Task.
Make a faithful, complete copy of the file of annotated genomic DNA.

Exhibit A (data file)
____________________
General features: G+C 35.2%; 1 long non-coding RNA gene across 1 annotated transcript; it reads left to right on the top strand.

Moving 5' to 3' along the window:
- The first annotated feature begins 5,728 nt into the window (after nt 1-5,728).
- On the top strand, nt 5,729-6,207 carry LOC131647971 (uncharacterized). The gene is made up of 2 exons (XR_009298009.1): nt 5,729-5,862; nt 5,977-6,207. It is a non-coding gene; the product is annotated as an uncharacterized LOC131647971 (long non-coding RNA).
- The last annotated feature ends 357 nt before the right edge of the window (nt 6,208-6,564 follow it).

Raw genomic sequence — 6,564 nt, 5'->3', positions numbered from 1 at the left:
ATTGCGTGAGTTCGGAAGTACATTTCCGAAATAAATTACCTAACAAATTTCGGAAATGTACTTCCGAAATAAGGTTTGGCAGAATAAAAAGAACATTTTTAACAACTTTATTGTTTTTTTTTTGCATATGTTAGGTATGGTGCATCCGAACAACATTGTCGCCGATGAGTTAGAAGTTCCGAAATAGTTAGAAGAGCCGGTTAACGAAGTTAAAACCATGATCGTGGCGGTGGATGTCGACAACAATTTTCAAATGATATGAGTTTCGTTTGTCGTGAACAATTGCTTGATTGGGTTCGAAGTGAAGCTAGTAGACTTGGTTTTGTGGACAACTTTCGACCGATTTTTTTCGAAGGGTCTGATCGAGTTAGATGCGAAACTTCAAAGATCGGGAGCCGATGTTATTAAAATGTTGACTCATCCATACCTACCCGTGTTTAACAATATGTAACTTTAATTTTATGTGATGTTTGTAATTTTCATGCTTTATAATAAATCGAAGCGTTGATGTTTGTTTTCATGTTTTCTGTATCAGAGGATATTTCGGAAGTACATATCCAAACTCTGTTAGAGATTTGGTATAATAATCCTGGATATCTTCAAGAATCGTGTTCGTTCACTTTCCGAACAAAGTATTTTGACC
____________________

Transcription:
General features: G+C 35.2%; 1 long non-coding RNA gene across 1 annotated transcript; it reads left to right on the top strand.

Moving 5' to 3' along the window:
- The first annotated feature begins 5,728 nt into the window (after nt 1-5,728).
- On the top strand, nt 5,729-6,207 carry LOC131647971 (uncharacterized). The gene is made up of 2 exons (XR_009298009.1): nt 5,729-5,862; nt 5,977-6,207. It is a non-coding gene; the product is annotated as an uncharacterized LOC131647971 (long non-coding RNA).
- The last annotated feature ends 357 nt before the right edge of the window (nt 6,208-6,564 follow it).

Raw genomic sequence — 6,564 nt, 5'->3', positions numbered from 1 at the left:
ATTGCGTGAGTTCGGAAGTACATTTCCGAAATAAATTACCTAACAAATTTCGGAAATGTACTTCCGAAATAAGGTTTGGCAGAATAAAAAGAACATTTTTAACAACTTTATTGTTTTTTTTTTGCATATGTTAGGTATGGTGCATCCGAACAACATTGTCGCCGATGAGTTAGAAGTTCCGAAATAGTTAGAAGAGCCGGTTAACGAAGTTAAAACCATGATCGTGGCGGTGGATGTCGACAACAATTTTCAAATGATATGAGTTTCGTTTGTCGTGAACAATTGCTTGATTGGGTTCGAAGTGAAGCTAGTAGACTTGGTTTTGTGGACAACTTTCGACCGATTTTTTTCGAAGGGTCTGATCGAGTTAGATGCGAAACTTCAAAGATCGGGAGCCGATGTTATTAAAATGTTGACTCATCCATACCTACCCGTGTTTAACAATATGTAACTTTAATTTTATGTGATGTTTGTAATTTTCATGCTTTATAATAAATCGAAGCGTTGATGTTTGTTTTCATGTTTTCTGTATCAGAGGATATTTCGGAAGTACATATCCAAACTCTGTTAGAGATTTGGTATAATAATCCTGGATATCTTCAAGAATCGTGTTCGTTCACTTTCCGAACAAAGTATTTTGACC